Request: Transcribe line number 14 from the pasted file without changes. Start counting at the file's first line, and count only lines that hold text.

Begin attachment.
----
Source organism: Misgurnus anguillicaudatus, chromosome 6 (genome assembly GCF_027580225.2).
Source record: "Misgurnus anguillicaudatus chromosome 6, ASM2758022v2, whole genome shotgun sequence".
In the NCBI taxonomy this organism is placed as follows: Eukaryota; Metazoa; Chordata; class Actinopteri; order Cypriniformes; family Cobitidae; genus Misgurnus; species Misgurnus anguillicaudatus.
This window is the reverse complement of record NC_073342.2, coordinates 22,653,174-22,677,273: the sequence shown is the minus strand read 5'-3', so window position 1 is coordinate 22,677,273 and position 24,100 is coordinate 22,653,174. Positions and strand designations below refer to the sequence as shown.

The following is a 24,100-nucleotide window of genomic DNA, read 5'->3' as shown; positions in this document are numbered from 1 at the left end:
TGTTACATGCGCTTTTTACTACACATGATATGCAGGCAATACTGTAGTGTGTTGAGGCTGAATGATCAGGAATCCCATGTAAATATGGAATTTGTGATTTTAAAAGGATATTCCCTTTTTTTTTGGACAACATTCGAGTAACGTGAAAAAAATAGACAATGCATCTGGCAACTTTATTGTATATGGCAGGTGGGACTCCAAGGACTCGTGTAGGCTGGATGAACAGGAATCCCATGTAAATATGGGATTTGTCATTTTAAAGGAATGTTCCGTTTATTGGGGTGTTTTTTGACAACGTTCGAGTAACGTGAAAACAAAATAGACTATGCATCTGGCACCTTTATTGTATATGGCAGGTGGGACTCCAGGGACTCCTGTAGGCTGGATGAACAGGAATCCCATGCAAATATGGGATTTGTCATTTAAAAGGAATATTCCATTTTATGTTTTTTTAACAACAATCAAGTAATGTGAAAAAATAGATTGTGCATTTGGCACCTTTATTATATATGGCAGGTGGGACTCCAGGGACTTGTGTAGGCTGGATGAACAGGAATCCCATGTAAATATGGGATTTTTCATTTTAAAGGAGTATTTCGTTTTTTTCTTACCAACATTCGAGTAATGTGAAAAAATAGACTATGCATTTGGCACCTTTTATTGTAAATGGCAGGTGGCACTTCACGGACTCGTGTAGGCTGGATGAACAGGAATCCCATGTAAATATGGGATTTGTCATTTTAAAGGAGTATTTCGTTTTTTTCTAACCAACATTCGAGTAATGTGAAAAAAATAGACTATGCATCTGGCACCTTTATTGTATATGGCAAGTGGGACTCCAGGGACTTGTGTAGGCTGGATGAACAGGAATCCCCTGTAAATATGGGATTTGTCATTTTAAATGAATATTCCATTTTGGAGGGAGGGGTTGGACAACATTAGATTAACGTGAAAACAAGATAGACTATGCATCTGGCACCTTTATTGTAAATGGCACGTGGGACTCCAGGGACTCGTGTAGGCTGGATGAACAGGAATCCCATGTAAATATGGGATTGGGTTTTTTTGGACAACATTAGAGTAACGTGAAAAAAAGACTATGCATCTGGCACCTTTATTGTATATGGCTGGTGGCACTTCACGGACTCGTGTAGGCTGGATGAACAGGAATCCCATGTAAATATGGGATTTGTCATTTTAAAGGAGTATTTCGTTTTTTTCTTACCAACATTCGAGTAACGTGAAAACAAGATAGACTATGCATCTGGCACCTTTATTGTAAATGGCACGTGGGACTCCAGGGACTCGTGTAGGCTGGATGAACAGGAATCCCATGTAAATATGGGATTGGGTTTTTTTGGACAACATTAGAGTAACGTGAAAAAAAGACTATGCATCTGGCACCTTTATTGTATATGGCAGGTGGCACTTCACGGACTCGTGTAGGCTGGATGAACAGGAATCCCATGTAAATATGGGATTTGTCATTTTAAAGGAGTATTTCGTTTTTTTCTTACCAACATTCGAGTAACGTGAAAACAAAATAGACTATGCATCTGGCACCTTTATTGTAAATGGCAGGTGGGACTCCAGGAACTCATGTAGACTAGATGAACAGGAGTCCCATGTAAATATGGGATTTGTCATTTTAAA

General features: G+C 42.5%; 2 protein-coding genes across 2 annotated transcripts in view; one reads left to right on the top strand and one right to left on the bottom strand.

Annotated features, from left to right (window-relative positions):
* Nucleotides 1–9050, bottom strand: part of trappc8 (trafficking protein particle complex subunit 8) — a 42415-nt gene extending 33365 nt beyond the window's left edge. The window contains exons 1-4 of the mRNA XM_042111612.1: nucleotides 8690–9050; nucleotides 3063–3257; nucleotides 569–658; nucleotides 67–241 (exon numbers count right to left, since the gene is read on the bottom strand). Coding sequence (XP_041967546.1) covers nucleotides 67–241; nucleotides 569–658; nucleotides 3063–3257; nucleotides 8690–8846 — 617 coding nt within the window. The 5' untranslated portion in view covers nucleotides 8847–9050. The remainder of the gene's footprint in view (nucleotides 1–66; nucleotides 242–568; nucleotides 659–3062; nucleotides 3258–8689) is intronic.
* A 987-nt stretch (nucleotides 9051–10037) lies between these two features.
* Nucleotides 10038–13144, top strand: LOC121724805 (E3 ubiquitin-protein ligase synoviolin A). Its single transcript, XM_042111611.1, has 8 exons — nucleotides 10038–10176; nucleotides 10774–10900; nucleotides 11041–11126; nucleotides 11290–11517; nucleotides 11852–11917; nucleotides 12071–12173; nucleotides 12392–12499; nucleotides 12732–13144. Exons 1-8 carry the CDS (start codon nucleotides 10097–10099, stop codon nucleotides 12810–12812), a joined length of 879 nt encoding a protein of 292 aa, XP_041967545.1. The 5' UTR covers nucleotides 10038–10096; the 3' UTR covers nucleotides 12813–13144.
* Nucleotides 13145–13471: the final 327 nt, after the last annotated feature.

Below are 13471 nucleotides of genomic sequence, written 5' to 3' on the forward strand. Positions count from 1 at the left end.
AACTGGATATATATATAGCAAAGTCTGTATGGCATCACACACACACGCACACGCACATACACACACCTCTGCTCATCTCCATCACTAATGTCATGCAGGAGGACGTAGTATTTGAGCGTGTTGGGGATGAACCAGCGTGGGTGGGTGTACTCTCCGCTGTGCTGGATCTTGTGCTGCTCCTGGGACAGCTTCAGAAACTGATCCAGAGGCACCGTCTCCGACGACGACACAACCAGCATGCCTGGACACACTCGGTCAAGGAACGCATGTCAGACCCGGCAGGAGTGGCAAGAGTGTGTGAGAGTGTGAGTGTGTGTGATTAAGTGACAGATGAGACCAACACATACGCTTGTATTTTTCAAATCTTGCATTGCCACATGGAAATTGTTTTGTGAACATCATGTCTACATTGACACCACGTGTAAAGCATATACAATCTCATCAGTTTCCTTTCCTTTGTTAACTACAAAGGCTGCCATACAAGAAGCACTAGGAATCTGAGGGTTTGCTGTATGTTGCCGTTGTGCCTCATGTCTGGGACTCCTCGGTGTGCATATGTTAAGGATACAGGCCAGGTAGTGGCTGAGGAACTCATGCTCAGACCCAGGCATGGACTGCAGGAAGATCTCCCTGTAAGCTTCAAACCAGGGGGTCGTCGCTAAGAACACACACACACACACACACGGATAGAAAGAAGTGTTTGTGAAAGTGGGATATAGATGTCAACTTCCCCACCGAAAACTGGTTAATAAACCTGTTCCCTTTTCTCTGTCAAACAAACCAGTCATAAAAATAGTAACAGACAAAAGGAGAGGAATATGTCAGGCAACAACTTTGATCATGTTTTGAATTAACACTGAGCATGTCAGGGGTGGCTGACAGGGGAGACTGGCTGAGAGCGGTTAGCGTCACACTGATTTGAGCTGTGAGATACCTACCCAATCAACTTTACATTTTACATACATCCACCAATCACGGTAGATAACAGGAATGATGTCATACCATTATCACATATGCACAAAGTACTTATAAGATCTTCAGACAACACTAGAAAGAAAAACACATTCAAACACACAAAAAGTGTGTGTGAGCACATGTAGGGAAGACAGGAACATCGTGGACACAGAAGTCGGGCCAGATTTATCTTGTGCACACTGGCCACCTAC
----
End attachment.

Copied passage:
AACTGGATATATATATAGCAAAGTCTGTATGGCATCACACACACACGCACACGCACATACACACACCTCTGCTCATCTCCATCACTAATGTCATGCAGGAGGACGTAGTATTTGAGCGTGTTGGGGATGAACCAGCGTGGGTGGGTGTACTCTCCGCTGTGCTGGATCTTGTGCTGCTCCTGGGACAGCTTCAGAAACTGATCCAGAGGCACCGTCTCCGACGACGACACAACCAGCATGCCTGGACACACTCGGTCAAGGAACGCATGTCAGACCCGGCAGGAGTGGCAAGAGTGTGTGAGAGTGTGAGTGTGTGTGATTAAGTGACAGATGAGACCAACACATACGCTTGTATTTTTCAAATCTTGCATTGCCACATGGAAATTGTTTTGTGAACATCATGTCTACATTGACACCACGTGTAAAGCATATACAATCTCATCAGTTTCCTTTCCTTTGTTAACTACAAAGGCTGCCATACAAGAAGCACTAGGAATCTGAGGGTTTGCTGTATGTTGCCGTTGTGCCTCATGTCTGGGACTCCTCGGTGTGCATATGTTAAGGATACAGGCCAGGTAGTGGCTGAGGAACTCATGCTCAGACCCAGGCATGGACTGCAGGAAGATCTCCCTGTAAGCTTCAAACCAGGGGGTCGTCGCTAAGAACACACACACACACACACACGGATAGAAAGAAGTGTTTGTGAAAGTGGGATATAGATGTCAACTTCCCCACCGAAAACTGGTTAATAAACCTGTTCCCTTTTCTCTGTCAAACAAACCAGTCATAAAAATAGTAACAGACAAAAGGAGAGGAATATGTCAGGCAACAACTTTGATCATGTTTTGAATTAACACTGAGCATGTCAGGGGTGGCTGACAGGGGAGACTGGCTGAGAGCGGTTAGCGTCACACTGATTTGAGCTGTGAGATACCTACCCAATCAACTTTACATTTTACATACATCCACCAATCACGGTAGATAACAGGAATGATGTCATACCATTATCACATATGCACAAAGTACTTATAAGATCTTCAGACAACACTAGAAAGAAAAACACATTCAAACACACAAAAAGTGTGTGTGAGCACATGTAGGGAAGACAGGAACATCGTGGACACAGAAGTCGGGCCAGATTTATCTTGTGCACACTGGCCACCTAC